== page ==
Pitt team develops a surface unfriendly to mold

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Darrell Sapp, Post-Gazette
Dr. Alan J. Russell talks about his research into mold-inhibiting surfaces.
Click photo for larger image.

It ruins more than old bread.

It can blemish floors, walls and ceilings and destroy entire homes. Worse, it can affect human health.

Long it's been told
of the boldness of mold,
which can damage a home
so it can't be sold.
As it unfolds,
the famed fungus of old
can cost the poor owner
a carload of gold.

Bad but true poetry aside, the Insurance Information Institute said insurance payments for mold damage amounts to a whopping $2 billion a year.

Its potential for devastation recently became apparent after hurricanes and floods, capped by Hurricane Katrina in August 2005.

Alan J. Russell, University of Pittsburgh professor of chemical and petroleum engineering and director of Pitt's McGowan Institute for Regenerative Medicine, has led a team in developing coatings that prevent mold growth. The technology could be used in mold-repellent mixtures and coatings to protect everything but bread.

For now, Dr. Russell said, he's awaiting someone in the construction industry to take notice of the published research and use it. He said the technology would have many applications in construction.

He took on the mold conundrum quite by chance.

The Mascaro Sustainability Institute, created at Pitt as a center of excellence in sustainable engineering, does research on built environments and sustainable use of water. Co-director Gena Kovalcik said MSI researched the financial impact of mold, then approached Dr. Russell with a $110,000 research grant because of his work in developing anti-bacterial surfaces.

Claiming to have "scientific attention deficit disorder," Dr. Russell undertook the mold challenge: "We weren't limited by knowledge or expertise, so we gave it a go," he said.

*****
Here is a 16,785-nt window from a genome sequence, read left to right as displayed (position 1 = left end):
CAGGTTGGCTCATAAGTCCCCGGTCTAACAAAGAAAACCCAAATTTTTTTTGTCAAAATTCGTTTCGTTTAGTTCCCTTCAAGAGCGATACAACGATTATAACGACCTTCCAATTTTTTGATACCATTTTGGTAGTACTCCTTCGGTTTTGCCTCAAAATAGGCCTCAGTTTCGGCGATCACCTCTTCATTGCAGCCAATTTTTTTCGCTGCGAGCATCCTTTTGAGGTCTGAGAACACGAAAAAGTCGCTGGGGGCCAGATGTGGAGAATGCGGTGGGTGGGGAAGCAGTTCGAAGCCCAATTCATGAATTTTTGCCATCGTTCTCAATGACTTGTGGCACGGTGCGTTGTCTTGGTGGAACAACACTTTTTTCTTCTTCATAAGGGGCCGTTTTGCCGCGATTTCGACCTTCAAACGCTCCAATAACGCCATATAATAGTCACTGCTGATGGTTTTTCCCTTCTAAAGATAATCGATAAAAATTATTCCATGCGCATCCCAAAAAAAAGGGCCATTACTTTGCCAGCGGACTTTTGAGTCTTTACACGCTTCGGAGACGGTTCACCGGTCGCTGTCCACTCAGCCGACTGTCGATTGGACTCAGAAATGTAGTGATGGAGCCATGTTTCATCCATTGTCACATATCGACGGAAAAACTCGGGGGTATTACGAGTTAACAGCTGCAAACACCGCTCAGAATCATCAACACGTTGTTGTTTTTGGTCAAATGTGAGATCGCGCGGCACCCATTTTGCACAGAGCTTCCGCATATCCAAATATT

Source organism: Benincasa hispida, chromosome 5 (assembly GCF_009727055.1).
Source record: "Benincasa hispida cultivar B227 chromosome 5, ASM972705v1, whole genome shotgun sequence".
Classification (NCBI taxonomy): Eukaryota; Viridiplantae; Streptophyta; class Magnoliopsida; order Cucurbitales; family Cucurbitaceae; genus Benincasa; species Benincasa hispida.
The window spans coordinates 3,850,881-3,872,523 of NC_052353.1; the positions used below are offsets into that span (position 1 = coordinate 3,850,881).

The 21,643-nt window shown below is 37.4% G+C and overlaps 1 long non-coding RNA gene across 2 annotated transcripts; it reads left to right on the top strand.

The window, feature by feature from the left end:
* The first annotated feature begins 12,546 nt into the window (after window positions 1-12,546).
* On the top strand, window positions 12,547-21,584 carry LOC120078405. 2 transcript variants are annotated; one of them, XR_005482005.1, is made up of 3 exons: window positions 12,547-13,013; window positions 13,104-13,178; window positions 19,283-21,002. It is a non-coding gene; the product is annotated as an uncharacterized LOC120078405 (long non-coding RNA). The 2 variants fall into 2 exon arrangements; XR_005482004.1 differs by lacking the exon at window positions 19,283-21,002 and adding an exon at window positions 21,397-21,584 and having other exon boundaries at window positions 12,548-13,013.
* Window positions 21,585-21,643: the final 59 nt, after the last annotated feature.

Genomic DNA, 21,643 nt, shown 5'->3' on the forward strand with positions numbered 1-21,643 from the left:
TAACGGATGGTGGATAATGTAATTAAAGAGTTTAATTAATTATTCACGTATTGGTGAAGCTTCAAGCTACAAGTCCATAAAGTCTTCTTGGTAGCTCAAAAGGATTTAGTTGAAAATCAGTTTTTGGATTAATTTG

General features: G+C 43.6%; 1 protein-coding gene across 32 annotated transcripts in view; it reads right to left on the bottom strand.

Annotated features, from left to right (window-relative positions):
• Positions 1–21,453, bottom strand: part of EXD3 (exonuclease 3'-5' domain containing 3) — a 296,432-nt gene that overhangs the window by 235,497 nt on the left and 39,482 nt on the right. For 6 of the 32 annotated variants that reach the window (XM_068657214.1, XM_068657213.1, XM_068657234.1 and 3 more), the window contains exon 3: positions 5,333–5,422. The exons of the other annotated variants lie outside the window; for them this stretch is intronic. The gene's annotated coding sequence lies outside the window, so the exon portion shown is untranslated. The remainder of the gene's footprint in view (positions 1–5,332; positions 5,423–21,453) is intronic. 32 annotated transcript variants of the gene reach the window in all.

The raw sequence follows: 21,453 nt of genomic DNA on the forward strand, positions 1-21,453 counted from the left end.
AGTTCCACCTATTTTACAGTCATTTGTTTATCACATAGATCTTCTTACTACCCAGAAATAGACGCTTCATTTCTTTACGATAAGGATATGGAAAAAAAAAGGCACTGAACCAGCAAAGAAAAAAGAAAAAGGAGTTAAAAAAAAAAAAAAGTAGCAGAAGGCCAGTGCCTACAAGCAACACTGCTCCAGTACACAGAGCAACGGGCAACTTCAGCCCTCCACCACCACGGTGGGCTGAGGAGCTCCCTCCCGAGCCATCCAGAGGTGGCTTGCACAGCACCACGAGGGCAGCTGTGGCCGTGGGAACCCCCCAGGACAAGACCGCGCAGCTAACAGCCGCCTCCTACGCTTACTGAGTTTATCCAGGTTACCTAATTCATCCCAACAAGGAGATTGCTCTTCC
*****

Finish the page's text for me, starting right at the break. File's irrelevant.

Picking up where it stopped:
In due time his team overcame the challenge.

With help from Pitt experts who create innovative polymers, his team developed a hairy polymer surface that causes mold's filaments, known as mycelia, to explode before they produce spores.

The method reduces to a basic biophysical process: The hairy polymer carries a positive charge. After a few intermediate processes, the negatively charged mold couples like a magnet with the positively charged polymer. That's when the polymer's spray of ions pops open the membrane of the mold's mycelia, making it impossible to produce spores.

To date, Dr. Russell and crew have produced two types of mold-popping polymers. One repels water and the other is water soluble. Both restrict spore production in a battle of filaments: polymer hairs vs. mycelia.

Dr. Russell's crew tested its polymers on wood soaked in potato broth, which produces a circus of molds. Tests showed success. Wood covered with the polymer developed no moldy spots.

"We were so thrilled when Alan decided to look into it and test the theories he has," Ms. Kovalcik said. "We're excited because this is something with a real-world impact."

She said MSI is now working to find companies interested in using the technology in the construction industry.

As that happens, Dr. Russell said his team continues figuring out whether the fungi can become "more clever," and what will happen if the mold-repelling surfaces his team created becomes dirty.

That's what piqued Dr. Russell's interest in producing growth-killing polymers that mimic the "lotus effect." Despite living in dirty ponds, the lotus leaf never gets dirty. As it turns out, its hydrophobic (or water-repellent) surface prevents water from ever touching the leaf. As water rolls off, it dissolves dust and dirt, leaving the leaf forever clean.

"It's perfectly repellent," Dr. Russell said. "We hope to design a surface like the lotus leaf that also will kill the fungus."

While the lotus effect inhibits natural substances from sticking to surfaces, there's uncertainty whether it also can repel industrial chemicals, diesel fuel and oil that could ruin the mold-inhibiting effect.

Which prompts us to end this story before it gets moldy. Dr. Russell's team of researchers proved the basic principle and met MSI's challenge by developing mold-inhibiting surfaces.

"Now someone needs to come along and give it a try," he said. "It has broad utility."

A journal article on the research was published late last year, with anticipation of subsequent articles to update the research.

For now, his team is figuring out whether it would be best to mix the polymer in paint or create a coating to apply over painted surfaces. The team also is trying to figure out how long the mold repellent will remain on surfaces and whether surface dirt will reduce its repellent qualities.

"This won't happen overnight," Dr. Russell said. "But we now understand the biology, chemistry and the materials and now can define applications."

In new technology for repelling molds, only time will tell what next unfolds.


David Templeton can be reached at dtempleton@post-gazette.com or 412-263-1578.


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